Program recognizes local heroes
Published 10:34 am Friday, June 12, 2015
Around 500 local young readers are participating in this year’s Summer Reading Program at the Lincoln County Library. The summer reading program at the library runs throughout June, with this year’s theme being “Every Hero Has a Story.”
Kasie Eckman, children’s librarian, said the children in the program have been building their own superhero costumes. The library will accept old (but clean) T-shirts to be made into capes until June 26.
“This week they made cuffs. We’re asking for T-shirts so that we can cut them up and make them in to capes for everybody, and they will make masks too,” Eckman said. “We’ve asked each kid to bring one for themselves and bring an extra for some one else who might not have that many T-shirts laying around. The Boys and Girls Club comes and other groups, and we want to be sure everyone has one.”
The program sets reading goals that earn children prizes when completed and also has a weekly program at the library on Monday or Wednesday, depending on the age of the reader, and visitors on Sundays.
“I think it’s been going pretty well,” Eckman said. “Every day that we’ve had it so far we’ve had over 100 people come to the library, so that in itself is a success getting that many people here. That and the programs have been great. We’ve had the fire department, the police officers came, and we’ve had Miss Heather Smith and Miss Mary who taught us sign language, that was really cool. And Dr. Joey Sessums.
“So we’ve had a lot of people donating their time to do it,” Eckman said. “A lot of community heroes so that’s been fun for the kids.”
Each child receives a bookmark, a pencil and a reading record to write book titles in, and program attendance is not required to participate. Children can earn one small prize from the treasure chest a week by reading or listening to at least five easy or juvenile non-fiction books on their level a week. If a child reads more than five, they earn the chance to enter their name into a drawing for a big prize. The same goes for children ages 10 through 12, or “chapter book readers,” except they must read 50 pages each week to earn a small prize, and more than 50 pages to earn a chance at a big prize.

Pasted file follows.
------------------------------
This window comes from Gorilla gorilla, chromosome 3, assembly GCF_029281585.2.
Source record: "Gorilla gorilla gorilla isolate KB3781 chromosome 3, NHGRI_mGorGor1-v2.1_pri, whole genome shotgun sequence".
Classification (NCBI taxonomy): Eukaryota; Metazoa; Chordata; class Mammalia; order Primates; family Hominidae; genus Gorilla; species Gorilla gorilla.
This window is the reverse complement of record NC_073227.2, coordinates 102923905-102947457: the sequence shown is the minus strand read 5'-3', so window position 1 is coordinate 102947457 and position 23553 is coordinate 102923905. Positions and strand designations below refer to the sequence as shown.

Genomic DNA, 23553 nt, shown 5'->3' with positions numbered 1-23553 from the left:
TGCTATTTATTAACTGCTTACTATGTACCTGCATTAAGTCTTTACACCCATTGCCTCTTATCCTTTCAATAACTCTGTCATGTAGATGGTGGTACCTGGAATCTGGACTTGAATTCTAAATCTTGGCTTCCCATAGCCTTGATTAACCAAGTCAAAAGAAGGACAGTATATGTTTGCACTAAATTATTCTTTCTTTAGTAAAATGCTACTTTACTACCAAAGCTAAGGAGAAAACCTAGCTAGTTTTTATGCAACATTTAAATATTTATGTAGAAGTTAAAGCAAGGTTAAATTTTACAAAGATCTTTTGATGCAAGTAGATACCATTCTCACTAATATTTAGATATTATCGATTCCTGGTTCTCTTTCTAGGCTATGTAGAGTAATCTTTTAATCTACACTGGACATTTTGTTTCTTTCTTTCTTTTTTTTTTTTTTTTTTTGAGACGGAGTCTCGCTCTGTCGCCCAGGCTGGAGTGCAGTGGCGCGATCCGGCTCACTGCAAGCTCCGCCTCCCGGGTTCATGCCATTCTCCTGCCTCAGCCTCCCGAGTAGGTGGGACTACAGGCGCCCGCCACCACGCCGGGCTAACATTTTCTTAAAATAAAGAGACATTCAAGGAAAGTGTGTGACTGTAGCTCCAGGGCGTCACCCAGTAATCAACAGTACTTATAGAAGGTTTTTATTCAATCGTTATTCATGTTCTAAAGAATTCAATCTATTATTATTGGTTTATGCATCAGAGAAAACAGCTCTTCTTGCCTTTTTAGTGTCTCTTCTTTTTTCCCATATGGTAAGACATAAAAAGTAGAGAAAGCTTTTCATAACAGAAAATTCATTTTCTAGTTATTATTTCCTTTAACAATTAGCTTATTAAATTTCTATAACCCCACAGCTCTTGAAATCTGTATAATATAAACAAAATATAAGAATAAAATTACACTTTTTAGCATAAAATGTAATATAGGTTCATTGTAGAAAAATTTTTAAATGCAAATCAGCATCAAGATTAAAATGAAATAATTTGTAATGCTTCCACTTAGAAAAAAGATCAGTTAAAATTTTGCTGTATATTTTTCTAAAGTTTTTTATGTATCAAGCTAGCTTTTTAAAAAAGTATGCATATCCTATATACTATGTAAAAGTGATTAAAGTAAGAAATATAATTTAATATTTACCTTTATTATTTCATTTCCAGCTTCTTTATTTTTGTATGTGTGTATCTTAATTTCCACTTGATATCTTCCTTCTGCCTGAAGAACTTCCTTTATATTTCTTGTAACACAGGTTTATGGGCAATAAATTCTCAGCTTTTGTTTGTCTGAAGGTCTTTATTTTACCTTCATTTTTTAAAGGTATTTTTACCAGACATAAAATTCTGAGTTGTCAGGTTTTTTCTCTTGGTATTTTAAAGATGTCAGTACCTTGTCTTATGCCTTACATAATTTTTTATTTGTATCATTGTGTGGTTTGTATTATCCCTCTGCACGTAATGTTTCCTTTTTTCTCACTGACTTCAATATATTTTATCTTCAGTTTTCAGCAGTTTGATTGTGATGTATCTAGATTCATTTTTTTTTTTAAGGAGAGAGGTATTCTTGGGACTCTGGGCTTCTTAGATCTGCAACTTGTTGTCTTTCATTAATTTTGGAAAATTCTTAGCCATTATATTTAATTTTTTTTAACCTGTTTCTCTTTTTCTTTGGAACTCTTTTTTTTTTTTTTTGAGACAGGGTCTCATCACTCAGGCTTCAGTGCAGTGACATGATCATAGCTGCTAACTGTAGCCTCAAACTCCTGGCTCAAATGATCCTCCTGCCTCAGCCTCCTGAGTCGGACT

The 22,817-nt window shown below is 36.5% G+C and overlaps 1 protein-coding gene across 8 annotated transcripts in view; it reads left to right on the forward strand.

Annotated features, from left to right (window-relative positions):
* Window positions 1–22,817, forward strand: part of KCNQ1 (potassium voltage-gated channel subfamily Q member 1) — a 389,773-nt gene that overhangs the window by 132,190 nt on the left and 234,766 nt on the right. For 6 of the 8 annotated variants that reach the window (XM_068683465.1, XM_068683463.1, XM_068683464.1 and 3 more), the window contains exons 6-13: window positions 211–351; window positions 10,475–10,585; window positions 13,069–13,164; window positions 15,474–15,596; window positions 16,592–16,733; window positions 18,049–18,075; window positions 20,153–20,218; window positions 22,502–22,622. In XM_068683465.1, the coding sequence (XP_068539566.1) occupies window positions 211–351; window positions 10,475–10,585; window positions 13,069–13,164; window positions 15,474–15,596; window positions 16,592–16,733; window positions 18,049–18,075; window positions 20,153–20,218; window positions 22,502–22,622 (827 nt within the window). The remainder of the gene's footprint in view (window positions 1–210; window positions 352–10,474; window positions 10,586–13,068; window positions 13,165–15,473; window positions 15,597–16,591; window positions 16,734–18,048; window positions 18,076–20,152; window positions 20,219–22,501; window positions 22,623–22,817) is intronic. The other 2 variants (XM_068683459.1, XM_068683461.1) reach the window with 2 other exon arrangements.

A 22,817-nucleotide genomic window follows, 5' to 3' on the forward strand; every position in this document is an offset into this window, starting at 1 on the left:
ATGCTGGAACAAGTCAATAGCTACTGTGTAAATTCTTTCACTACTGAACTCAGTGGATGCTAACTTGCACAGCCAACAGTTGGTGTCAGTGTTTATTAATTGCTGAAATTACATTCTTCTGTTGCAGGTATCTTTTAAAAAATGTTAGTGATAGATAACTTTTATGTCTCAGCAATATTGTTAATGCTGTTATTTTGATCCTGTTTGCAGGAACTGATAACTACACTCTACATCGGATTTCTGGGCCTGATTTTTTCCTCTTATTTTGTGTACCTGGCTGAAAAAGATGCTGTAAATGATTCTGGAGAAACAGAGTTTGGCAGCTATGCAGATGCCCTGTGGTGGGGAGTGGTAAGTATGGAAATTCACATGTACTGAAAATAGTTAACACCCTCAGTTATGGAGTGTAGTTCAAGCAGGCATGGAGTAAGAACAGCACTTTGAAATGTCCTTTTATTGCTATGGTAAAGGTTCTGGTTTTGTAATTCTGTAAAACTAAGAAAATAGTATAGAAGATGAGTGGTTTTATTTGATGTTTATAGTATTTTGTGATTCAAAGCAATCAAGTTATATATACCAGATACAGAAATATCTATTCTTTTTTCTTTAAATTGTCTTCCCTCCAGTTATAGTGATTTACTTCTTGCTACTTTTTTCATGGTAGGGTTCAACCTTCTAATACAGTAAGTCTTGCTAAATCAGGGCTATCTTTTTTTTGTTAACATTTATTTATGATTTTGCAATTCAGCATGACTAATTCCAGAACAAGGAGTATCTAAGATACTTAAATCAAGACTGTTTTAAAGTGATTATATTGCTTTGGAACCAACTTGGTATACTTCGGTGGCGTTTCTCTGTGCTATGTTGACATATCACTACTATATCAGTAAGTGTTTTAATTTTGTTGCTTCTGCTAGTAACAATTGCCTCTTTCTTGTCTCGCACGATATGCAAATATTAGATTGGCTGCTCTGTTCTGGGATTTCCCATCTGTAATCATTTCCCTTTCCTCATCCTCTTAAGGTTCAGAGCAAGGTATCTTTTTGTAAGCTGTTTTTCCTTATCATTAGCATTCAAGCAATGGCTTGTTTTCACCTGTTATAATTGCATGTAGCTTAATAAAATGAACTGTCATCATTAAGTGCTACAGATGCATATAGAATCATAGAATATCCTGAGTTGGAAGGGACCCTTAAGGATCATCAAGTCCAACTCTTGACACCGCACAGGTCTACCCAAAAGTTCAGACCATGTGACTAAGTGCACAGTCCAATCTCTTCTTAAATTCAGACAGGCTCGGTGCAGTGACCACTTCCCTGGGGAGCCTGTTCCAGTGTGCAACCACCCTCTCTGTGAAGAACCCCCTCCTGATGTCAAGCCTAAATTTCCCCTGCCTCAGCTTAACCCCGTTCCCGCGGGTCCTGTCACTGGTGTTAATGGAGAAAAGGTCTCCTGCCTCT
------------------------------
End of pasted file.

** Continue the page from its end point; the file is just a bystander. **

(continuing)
“Every week they get to choose. When it started, they had whistles, finger puppets, coins, the sticky hand things, erasers and pencils,” Eckman said. “And now we’re up to like the wooden snakes and Frisbees and a few dinosaur things, so it’s a mix. It takes them a while to pick their prize, so I think that’s a good thing if they have a few things they like.
“The programs aren’t required, you can come whenever. The only thing about being too late would be if you want to participate and read books, you only have a couple more weeks to earn prizes,” she said. “But people can still come and sign up and enjoy the programs.”
Families of participants keep the “reading records,” which accounts for titles read during the program, which must be checked out from the library. Eckman said that many students who bring in their reading records are reading more than what is required.
“A lot of them are so excited that they read more than five books or 50 pages, and their name goes in for a big prize at the end,” Eckman said. “I think it’s awesome when they read more because they are excited about reading and you’re not forcing them to.”
“Hopefully also if we get them to read all summer it’ll get them prepared for school in the fall; they won’t fall behind,” Eckman said.
For more information about the summer reading program contact Eckman at the Lincoln County Library at 601-833-3369.